Doing business in the time of the pandemic
In the fight against Covid-19, heavy economic losses to some people and businesses are unavoidable.
Huy, a motorbike driver for an e-hailing taxi service, said: "From the morning until now (4:30 pm), I only got VND81,000 (less than $4). Yesterday I earned net revenue of VND300,000 ($13). VND300,000 is just barely enough to exist. VND50,000 for gasoline, VND50,000 for food, and money for house rent, I almost have no money for savings."
The situation has worsened as Covid is returning to a serious extent, spreading across many provinces, especially in hospitals in Hanoi.
"I hope the outbreak is over soon so everything will be back to normal," Huy said.
On a Bamboo Airways flight from Con Dao Island to Hanoi on the afternoon of May 7, there were only about 20 passengers, and most of the seats were empty. A flight attendant explained: "Due to the epidemic, many people canceled the flight."
A flight with only several passengers. Photo: Luong Bang
At the airport, the scene was unusually quiet. There were long lines of taxis waiting for customers. That scene appears in almost all areas in Hanoi. People understand that it is advisable to limit leaving their homes and not go to crowded places when not necessary.
The economy will be affected. Tech-motorbike taxi driver like Huy or airlines have to undergo a new "fire test", and the losses are unavoidable.
Factories in Vietnam are activated on an anti-epidemic emergency state, because even if one person gets Covid-19, the whole plant is in danger of closing down.
At this point of time, Vietnam is still considered a country that has achieved success in epidemic control. The people are still safe, and factories are still operating in the "new normal" except for some high-risk businesses that have to be suspended.
This is a global pandemic, with unpredictable developments and many new strains can appear. Vietnam's anti-epidemic attitude is "know ourselves", which means that the authorities understand the weaknesses and what the consequences will be if the epidemic breaks out.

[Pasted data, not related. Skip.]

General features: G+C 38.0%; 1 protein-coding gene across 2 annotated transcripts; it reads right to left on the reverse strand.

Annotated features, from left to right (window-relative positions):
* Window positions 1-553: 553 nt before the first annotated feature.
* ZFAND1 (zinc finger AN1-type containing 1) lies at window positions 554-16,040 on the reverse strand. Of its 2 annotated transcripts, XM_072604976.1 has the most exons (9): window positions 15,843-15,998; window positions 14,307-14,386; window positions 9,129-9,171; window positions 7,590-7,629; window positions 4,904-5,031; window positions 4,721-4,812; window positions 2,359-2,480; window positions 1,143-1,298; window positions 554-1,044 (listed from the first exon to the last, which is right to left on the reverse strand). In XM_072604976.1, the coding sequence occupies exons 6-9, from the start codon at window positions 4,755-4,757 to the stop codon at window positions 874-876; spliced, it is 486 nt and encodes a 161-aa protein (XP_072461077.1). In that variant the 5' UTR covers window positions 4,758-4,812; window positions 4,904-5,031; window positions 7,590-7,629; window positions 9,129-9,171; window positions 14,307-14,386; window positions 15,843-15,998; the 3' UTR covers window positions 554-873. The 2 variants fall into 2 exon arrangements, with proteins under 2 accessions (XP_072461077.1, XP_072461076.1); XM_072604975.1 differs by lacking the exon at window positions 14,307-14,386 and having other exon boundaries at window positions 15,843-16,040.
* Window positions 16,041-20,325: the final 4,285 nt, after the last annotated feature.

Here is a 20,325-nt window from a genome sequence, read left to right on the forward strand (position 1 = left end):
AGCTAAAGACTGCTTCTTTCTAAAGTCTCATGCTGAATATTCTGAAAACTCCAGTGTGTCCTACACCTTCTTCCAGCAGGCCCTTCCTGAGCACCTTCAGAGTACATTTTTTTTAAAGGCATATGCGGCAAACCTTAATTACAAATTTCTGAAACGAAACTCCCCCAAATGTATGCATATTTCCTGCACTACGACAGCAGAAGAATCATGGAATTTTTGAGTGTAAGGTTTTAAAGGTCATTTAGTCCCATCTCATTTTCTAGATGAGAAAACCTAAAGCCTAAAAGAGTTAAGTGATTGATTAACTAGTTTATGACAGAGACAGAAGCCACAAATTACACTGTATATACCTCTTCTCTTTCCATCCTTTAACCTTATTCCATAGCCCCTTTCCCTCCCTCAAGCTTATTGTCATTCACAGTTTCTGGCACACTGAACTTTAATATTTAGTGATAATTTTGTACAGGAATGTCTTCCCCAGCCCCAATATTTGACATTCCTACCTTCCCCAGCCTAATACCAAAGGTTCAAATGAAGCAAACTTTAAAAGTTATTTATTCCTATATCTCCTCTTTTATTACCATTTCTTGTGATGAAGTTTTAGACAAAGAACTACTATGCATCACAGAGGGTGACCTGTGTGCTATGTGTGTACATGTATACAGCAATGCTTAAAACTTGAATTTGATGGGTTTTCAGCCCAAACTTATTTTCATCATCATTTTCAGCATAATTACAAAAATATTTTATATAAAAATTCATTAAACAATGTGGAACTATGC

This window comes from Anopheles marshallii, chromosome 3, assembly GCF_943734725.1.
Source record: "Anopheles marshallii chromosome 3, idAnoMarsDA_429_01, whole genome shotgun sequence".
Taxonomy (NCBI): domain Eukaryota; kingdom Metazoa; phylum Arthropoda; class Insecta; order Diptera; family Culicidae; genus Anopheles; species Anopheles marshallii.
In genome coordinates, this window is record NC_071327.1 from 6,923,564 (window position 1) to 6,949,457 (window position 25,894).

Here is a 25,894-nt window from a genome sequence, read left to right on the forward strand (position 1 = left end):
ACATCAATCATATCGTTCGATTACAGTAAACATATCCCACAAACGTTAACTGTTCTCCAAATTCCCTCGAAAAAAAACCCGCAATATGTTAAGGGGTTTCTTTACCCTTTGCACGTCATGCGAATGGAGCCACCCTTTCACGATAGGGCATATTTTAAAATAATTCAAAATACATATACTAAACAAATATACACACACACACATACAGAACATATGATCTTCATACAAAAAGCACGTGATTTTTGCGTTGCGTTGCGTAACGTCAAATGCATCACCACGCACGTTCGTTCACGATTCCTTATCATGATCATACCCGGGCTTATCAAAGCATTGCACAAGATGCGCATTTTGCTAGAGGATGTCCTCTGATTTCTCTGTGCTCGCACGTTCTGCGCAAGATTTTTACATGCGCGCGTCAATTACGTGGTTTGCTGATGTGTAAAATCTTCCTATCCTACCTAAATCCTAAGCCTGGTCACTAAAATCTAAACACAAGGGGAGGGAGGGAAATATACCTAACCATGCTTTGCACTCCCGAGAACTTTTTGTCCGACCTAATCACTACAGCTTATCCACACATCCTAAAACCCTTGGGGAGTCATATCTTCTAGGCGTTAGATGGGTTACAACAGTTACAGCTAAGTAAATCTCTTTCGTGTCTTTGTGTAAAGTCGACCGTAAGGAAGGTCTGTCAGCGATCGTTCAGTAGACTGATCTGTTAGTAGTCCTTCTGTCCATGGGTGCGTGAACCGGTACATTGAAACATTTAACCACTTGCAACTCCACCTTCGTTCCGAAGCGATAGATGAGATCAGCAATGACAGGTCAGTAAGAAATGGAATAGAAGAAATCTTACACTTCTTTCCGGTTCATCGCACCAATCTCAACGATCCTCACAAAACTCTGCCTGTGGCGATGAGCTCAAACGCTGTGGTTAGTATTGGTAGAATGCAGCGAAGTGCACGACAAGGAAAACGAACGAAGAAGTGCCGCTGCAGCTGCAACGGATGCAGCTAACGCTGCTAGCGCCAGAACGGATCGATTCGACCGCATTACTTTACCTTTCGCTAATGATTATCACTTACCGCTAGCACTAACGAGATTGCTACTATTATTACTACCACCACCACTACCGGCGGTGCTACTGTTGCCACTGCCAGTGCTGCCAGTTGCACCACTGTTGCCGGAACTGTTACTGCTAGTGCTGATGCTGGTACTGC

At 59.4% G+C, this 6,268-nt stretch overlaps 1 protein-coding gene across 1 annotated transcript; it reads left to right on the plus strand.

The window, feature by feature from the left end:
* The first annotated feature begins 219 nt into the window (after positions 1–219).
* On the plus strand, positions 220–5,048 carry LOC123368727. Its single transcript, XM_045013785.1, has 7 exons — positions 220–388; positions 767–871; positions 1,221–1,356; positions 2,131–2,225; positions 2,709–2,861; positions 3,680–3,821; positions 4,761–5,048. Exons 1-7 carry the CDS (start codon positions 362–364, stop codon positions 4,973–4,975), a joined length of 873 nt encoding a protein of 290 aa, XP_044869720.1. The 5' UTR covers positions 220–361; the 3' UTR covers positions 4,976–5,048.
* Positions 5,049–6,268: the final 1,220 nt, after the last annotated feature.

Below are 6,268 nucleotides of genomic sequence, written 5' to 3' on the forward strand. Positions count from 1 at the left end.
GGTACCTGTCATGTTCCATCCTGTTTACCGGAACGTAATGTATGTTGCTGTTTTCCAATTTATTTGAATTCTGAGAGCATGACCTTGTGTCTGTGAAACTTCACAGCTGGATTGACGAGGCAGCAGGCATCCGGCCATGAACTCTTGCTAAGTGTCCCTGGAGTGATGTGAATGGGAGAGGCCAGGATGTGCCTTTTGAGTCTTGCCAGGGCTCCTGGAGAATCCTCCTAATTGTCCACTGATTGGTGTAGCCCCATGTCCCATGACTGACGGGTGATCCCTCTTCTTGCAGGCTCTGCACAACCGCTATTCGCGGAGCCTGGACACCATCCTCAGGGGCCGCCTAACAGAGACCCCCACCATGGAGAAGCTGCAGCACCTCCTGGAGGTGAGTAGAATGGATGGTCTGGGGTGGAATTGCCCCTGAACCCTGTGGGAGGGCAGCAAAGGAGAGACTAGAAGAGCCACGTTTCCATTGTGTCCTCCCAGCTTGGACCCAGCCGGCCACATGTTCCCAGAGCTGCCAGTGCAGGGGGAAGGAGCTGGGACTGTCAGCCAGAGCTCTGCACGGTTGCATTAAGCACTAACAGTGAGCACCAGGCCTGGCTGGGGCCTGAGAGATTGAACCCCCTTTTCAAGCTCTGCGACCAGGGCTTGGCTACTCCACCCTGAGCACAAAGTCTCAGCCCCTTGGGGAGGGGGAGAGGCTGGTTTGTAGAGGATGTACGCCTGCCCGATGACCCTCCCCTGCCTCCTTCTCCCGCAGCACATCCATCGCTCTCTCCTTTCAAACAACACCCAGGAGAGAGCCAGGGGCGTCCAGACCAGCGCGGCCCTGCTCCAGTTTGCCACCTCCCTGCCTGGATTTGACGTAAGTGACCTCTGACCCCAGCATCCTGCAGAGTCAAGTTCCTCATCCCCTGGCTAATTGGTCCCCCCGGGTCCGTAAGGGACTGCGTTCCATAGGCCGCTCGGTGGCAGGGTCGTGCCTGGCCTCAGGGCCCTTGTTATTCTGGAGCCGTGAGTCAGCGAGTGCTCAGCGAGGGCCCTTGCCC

Trust of the business community
The way Vietnam is combating the epidemic at present is different from the first wave when it is now calmly controlling it by region, step by step, and strengthening traceability, instead of applying nationwide social distancing as in the first wave in early 2020.
Do local businesses support the Government's anti-epidemic measures?
According to a study by the Vietnam Chamber of Commerce and Industry (VCCI) on the impact of Covid-19 on enterprises, most respondents said they would support social distancing measures in the future. The results, according to VCCI, demonstrated the achievements of the Government in effectively dealing with the epidemic during the outbreak of early 2020 as it strengthened the business community's trust in the Government’s responsive decisions and ability to manage another crisis.
After all, this is a global "catastrophe", a tough battle. In that war, heavy economic damage to a part of people and businesses is unavoidable. This is not desirable, but when the vaccination rate is still low, and is not enough to achieve "community immunity", epidemic prevention by using drastic measures as the Government is doing is essential.
If the coronavirus spreads to the community as is now happening in several countries, the consequences will not be measured in money, but with people's lives. If we have health, have the people, and have the factories, we have a chance to come back stronger when the disease is controlled.
While carrying passengers from Tan Son Nhat International Airport to Mekong Delta recently, Huy, a worker at a transport firm, talked about Covid-19, noting that this is an unprecedented crisis in her last 20 years of working.
Instead of staying idle and waiting for the pandemic to be contained, many businesses in Vietnam are making investments, training workers and laying down the foundation to make a breakthrough when the Covid-19 pandemic is over.